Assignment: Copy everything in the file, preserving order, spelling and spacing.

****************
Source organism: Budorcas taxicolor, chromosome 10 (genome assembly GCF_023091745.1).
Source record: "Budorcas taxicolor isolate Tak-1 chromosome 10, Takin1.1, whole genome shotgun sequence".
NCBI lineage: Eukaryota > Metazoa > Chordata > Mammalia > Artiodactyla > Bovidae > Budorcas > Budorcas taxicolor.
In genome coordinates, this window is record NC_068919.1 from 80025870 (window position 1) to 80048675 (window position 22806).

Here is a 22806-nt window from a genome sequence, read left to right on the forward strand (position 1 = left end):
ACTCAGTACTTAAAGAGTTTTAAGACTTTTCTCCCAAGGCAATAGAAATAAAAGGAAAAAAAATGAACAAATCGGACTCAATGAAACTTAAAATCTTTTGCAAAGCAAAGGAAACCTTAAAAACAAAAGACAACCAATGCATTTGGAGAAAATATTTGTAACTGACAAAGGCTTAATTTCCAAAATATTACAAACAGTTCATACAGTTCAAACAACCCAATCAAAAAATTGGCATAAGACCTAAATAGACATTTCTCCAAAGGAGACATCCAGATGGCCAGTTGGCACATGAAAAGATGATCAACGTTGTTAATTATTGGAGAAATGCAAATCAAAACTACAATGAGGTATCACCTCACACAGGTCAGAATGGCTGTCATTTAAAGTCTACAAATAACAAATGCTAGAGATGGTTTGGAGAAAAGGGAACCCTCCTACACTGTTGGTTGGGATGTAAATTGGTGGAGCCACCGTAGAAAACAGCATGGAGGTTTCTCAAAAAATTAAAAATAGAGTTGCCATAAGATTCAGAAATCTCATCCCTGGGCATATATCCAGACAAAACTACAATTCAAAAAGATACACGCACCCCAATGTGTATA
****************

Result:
Source organism: Budorcas taxicolor, chromosome 10 (genome assembly GCF_023091745.1).
Source record: "Budorcas taxicolor isolate Tak-1 chromosome 10, Takin1.1, whole genome shotgun sequence".
NCBI lineage: Eukaryota > Metazoa > Chordata > Mammalia > Artiodactyla > Bovidae > Budorcas > Budorcas taxicolor.
In genome coordinates, this window is record NC_068919.1 from 80025870 (window position 1) to 80048675 (window position 22806).

Here is a 22806-nt window from a genome sequence, read left to right on the forward strand (position 1 = left end):
ACTCAGTACTTAAAGAGTTTTAAGACTTTTCTCCCAAGGCAATAGAAATAAAAGGAAAAAAAATGAACAAATCGGACTCAATGAAACTTAAAATCTTTTGCAAAGCAAAGGAAACCTTAAAAACAAAAGACAACCAATGCATTTGGAGAAAATATTTGTAACTGACAAAGGCTTAATTTCCAAAATATTACAAACAGTTCATACAGTTCAAACAACCCAATCAAAAAATTGGCATAAGACCTAAATAGACATTTCTCCAAAGGAGACATCCAGATGGCCAGTTGGCACATGAAAAGATGATCAACGTTGTTAATTATTGGAGAAATGCAAATCAAAACTACAATGAGGTATCACCTCACACAGGTCAGAATGGCTGTCATTTAAAGTCTACAAATAACAAATGCTAGAGATGGTTTGGAGAAAAGGGAACCCTCCTACACTGTTGGTTGGGATGTAAATTGGTGGAGCCACCGTAGAAAACAGCATGGAGGTTTCTCAAAAAATTAAAAATAGAGTTGCCATAAGATTCAGAAATCTCATCCCTGGGCATATATCCAGACAAAACTACAATTCAAAAAGATACACGCACCCCAATGTGTATA